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Early Electronic Television

Marconi 705 Restoration

This mirror-in-lid set has arrived from England. The cabinet is in poor condition. We begin the restoration by taking a number of pictures of the inside of the cabinet, showing the wiring and chassis location. As the chassis are removed, more pictures are taken.

Restoration of this set is now complete. Here are pictures of the restored set.

The Cabinet. (pictures) All of the metal parts have been removed and the cabinet has been taken to Old World Furniture Restoration. They are concerned by possible beetle infestation in the lower part of the cabinet, so the first step will be to put the cabinet in a plastic container and fumigate it with insect spray for a few days.

The cabinet has been stored in a damp place for some time, and the veneer has delaminated in many places. The front panel may be too badly damaged to use, and the top panel with the radio dial may also be beyond repair. After all the veneer is removed a decision on what can be salvaged will be made.

Old World has stabilized the wood frame and has installed new veneer. The cabinet is now complete. Here are pictures of the restoration process.

We will install the chassis next to complete the restoration.

The Chassis.  There are three chassis in this set. One contains the two power supplies, one for the circuitry and one for the picture tube. The Audio/Video chassis contains the RF amplifiers, video amplifier, sync separator and sweep circuits. The final chassis is the AM/SW radio.

Power Supply Chassis.  (pictures) The power supply chassis is badly rusted. All the components will be removed and the chassis will be replated. In addition, there is evidence that one of the transformers is overheating (tar has leaked onto the bottom plate). Before removing the components I will apply power and see if the transformers overheats. The EHT transformer is defective, and the company I use here in the U.S. cannot deal with the tiny 45 ga. wire used in it. I have sent it to a company in England for rewinding. The high voltage (EHT) capacitor also had to be rebuilt.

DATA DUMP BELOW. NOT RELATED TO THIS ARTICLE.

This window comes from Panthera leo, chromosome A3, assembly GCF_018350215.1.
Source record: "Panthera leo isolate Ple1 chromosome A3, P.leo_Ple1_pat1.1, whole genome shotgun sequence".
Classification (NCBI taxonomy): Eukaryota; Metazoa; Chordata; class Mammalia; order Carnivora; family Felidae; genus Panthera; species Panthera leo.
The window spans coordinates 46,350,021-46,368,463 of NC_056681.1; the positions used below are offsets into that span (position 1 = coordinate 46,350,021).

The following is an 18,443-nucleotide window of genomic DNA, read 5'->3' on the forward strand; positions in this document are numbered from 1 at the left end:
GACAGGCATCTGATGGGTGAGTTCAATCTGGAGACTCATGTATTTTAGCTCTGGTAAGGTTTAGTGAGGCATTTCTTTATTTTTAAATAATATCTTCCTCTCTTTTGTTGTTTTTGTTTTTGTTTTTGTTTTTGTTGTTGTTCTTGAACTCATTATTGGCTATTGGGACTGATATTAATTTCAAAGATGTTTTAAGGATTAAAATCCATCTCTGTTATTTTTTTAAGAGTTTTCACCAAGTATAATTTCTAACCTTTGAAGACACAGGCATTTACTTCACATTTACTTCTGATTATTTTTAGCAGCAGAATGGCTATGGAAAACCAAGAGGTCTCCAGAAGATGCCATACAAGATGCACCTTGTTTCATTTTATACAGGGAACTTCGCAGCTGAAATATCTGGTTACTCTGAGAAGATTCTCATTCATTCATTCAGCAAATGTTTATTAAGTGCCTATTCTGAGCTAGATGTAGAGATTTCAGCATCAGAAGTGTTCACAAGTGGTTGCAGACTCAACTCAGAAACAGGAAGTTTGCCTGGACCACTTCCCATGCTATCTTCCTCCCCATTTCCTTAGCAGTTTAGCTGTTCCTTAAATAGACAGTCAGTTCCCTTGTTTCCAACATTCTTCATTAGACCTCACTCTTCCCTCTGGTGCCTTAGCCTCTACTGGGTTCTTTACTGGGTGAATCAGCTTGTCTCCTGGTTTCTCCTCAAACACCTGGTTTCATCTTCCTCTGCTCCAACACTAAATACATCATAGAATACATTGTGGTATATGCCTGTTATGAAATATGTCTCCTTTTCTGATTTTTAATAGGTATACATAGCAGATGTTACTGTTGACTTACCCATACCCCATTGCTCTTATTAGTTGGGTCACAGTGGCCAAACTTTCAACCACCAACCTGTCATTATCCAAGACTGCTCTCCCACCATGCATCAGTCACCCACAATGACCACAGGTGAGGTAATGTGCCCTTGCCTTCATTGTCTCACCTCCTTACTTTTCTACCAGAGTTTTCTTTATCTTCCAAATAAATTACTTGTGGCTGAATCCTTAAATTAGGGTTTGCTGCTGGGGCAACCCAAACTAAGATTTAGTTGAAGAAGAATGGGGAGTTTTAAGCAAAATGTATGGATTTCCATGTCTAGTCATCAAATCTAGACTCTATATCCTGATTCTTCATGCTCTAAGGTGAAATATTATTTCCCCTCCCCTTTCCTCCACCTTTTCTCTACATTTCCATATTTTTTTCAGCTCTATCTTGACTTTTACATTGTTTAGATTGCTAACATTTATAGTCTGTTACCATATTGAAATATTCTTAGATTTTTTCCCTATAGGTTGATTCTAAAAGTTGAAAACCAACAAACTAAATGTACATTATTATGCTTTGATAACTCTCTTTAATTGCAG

The transformer is still not back from England. The chassis has been replated, and we have reassembled the power supply. We have installed a temporary high voltage (EHT) transformer until we get the original back.

Audio/Video Chassis.  (pictures) This chassis is also badly rusted. Since most of the components are on a single terminal strip underneath, it will be relatively easy to remove all the components and have the chassis replated.

I was able to remove the rust using steel wool, abrasive cloth, and rust removing chemicals. Though it isn't perfect, I have made the decision to restore the chassis as it is, rather than stripping it and having it replated.

I have completed rebuilding the paper and electrolytic capacitors.

After assembling the power supply, we put the picture tube back in its assembly and connected the cables to the audio/video and power supply chassis. When we applied power, the set worked immediately, with a good, sharp picture.  All that remains is connecting the radio chassis and testing the TV sound function.

After finding a fault in the IF stage of the radio, the TV sound works well. The set is now ready to be reassembled.

Radio Chassis.  (pictures) The radio chassis has almost no rust. After cleaning, we will replace all the paper capacitors and check the electrolytic capacitors. The radio chassis has been restored.

Picture Tube Assembly.  (pictures) The picture tube is mounted in a metal enclosure, which is in good condition. All that will be required is cleaning.